Tips for planting rhododendrons include selecting a site that provides partial shade, amending the soil so that it is slightly acidic and providing a mulch to protect the shallow roots. The plants should have deep green leaves that are neither yellowed nor wilted.
Rhododendrons do well in the United States Department of Agriculture hardiness zones 4 through 9, areas where summers are wet and winters are not too cold. However, they require some cold weather to ensure strong flowering.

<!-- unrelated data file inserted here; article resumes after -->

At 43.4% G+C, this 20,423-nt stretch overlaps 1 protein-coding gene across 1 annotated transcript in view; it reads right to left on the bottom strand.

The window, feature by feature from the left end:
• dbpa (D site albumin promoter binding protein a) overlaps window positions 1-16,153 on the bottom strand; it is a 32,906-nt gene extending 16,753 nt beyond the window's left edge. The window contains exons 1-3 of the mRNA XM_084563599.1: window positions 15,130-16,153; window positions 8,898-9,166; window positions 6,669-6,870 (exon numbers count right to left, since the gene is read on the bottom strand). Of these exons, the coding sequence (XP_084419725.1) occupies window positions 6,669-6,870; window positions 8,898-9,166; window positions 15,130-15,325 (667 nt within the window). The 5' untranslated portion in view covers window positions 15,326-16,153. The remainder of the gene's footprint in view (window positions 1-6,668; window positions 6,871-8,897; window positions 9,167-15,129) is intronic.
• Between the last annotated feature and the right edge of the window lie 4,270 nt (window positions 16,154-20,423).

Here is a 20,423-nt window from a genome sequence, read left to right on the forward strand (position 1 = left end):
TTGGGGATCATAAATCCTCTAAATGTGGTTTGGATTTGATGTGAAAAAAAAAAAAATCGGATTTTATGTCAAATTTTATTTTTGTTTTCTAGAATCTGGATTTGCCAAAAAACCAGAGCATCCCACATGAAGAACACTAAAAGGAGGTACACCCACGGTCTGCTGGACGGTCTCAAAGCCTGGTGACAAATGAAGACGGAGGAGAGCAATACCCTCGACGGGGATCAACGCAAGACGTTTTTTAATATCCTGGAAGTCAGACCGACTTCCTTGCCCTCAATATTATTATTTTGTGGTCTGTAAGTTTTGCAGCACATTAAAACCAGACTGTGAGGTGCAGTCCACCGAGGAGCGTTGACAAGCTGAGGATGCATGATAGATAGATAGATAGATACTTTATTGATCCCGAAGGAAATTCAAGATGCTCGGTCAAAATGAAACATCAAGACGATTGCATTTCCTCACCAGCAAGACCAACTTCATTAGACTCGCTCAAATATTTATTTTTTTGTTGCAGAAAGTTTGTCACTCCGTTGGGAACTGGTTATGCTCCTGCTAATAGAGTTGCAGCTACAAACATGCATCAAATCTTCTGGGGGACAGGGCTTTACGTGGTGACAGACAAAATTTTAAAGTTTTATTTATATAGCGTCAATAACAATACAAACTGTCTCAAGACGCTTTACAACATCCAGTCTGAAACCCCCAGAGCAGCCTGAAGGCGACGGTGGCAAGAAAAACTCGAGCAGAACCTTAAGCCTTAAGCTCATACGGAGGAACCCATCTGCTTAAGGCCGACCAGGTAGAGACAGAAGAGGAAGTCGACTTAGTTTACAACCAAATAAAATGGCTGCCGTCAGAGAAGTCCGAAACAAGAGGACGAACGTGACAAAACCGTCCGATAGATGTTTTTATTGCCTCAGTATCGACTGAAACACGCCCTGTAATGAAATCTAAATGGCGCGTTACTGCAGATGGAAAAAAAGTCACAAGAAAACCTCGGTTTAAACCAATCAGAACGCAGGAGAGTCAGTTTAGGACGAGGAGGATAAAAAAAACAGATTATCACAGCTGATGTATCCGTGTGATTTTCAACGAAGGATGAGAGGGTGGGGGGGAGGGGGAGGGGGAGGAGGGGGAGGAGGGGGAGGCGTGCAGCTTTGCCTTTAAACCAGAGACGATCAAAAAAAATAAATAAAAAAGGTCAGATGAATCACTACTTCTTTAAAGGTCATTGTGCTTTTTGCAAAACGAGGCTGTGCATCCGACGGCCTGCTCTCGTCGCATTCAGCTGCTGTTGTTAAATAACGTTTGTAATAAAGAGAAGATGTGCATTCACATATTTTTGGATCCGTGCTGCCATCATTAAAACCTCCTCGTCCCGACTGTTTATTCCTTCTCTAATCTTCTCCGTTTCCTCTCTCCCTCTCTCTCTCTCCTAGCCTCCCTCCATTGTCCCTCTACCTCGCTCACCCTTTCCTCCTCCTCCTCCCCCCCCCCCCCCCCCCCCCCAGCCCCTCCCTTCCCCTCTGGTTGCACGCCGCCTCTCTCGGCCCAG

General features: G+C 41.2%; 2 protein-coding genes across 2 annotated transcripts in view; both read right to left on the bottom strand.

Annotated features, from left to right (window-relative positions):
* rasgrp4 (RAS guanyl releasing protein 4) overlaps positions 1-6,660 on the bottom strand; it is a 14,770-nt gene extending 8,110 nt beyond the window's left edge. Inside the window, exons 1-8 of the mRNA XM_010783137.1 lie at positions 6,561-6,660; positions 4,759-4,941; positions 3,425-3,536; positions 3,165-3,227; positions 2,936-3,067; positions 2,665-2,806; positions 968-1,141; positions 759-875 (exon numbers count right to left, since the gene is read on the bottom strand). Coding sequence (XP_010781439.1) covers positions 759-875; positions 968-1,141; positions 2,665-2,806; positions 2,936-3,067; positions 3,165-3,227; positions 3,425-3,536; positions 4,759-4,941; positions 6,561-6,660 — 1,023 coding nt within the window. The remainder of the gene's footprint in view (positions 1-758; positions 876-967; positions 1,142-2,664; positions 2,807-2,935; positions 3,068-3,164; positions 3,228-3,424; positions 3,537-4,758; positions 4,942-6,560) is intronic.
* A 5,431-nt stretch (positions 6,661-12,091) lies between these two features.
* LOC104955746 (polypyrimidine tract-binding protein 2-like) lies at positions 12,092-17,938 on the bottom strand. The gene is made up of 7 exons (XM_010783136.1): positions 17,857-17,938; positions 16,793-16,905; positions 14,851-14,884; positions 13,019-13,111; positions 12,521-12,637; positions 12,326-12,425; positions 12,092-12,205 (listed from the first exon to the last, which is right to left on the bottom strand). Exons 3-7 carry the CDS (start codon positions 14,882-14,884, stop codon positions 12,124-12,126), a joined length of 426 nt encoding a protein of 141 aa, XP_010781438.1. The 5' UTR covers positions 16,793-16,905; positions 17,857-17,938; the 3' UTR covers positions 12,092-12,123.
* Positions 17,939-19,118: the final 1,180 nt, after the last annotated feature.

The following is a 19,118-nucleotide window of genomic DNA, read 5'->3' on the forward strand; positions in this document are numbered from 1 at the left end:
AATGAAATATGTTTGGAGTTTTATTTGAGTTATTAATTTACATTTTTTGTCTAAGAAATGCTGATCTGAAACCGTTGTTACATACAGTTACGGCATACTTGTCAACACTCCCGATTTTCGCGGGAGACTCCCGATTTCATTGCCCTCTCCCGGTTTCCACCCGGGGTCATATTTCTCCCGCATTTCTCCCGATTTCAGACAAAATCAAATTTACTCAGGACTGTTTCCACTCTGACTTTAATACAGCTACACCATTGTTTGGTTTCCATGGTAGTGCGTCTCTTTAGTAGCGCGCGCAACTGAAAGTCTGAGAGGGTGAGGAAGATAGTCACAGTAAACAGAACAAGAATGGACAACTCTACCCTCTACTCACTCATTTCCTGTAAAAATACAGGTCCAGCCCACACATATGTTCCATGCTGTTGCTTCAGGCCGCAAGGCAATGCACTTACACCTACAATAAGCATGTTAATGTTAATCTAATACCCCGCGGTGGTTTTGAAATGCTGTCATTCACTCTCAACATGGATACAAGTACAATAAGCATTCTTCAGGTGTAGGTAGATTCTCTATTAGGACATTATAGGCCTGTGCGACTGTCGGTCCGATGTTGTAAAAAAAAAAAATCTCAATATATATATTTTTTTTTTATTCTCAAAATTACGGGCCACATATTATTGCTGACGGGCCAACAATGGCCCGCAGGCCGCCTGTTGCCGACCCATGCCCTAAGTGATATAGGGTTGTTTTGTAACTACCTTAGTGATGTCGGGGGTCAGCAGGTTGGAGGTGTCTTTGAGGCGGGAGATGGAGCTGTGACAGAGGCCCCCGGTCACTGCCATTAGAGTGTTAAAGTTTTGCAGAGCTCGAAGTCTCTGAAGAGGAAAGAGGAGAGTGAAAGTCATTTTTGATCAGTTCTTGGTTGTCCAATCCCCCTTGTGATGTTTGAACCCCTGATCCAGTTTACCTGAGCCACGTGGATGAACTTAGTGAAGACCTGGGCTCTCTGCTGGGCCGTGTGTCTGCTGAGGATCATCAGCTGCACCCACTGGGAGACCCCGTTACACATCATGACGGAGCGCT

Prepare the planting bed by adding oak leaves and compost or peat moss for well-drained soil that is at the ideal pH of 4.5 to 6 for growing the plants. Avoid planting the roots too deep in the soil so they do not rot. After establishing the plants, mulch them annually using pine needles or pine bark chips to a depth of 2 to 5 inches. The mulch protects the shallow roots while retaining moisture.
In areas that receive less than 1 inch of rain per week, rhododendrons require irrigation. If the roots dry before the gardener waters again, they produce fewer flowers. The plants do best with a light application of fertilizer during the spring. Over-fertilizing causes them to burn.